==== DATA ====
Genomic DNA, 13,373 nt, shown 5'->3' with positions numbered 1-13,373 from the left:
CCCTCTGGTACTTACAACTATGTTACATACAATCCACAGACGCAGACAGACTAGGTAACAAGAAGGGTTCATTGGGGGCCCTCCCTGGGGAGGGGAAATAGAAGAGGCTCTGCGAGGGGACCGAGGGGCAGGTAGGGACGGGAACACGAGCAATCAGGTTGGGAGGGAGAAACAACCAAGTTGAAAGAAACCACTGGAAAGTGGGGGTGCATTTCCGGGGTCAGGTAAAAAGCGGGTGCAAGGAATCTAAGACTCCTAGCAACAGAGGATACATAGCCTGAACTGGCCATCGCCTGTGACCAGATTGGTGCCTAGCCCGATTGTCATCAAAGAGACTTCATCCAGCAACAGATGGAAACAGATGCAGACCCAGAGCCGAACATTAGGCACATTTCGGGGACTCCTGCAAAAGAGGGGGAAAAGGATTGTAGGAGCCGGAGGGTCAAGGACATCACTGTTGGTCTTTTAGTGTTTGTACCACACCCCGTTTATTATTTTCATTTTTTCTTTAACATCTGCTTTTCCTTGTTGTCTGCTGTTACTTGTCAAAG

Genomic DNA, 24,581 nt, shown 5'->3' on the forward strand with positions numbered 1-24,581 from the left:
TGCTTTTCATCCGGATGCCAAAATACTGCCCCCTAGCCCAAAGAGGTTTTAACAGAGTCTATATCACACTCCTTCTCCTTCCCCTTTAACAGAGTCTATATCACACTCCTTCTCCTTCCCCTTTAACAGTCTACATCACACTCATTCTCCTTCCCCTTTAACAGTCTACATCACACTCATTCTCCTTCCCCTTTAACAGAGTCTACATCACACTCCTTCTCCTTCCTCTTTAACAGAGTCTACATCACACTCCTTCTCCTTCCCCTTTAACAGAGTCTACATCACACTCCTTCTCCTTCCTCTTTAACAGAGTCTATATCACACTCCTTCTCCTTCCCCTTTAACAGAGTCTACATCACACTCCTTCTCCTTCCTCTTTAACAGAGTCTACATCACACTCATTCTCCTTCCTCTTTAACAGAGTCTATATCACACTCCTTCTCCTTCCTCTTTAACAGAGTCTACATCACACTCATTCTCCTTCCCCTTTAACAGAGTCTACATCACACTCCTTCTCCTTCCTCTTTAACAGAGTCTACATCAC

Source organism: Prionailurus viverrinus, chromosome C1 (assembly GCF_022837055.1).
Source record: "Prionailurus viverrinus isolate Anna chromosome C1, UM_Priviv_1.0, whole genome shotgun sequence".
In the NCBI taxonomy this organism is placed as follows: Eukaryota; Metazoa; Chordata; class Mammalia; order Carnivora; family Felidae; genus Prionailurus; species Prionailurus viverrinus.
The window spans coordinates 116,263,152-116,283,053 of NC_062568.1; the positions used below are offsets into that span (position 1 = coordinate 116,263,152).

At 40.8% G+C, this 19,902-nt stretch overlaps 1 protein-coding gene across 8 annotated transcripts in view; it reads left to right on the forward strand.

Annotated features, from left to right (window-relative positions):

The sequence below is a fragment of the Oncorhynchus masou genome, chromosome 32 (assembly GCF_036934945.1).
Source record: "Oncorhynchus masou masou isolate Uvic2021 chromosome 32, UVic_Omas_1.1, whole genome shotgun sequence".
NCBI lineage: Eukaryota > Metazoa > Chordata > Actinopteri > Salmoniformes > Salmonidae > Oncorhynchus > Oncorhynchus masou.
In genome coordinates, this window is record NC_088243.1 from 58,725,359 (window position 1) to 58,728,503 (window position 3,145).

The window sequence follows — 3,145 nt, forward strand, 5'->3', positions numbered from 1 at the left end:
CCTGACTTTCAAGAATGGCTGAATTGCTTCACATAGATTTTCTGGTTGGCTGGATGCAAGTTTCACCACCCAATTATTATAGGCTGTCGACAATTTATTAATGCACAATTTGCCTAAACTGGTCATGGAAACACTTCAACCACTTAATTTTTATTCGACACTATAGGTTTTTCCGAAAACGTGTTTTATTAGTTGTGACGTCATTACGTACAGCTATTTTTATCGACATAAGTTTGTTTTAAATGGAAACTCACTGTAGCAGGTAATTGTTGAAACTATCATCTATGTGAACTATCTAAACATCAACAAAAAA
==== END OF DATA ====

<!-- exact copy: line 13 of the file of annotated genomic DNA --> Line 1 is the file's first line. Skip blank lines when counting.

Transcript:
NCBI lineage: Eukaryota > Metazoa > Chordata > Actinopteri > Salmoniformes > Salmonidae > Oncorhynchus > Oncorhynchus masou.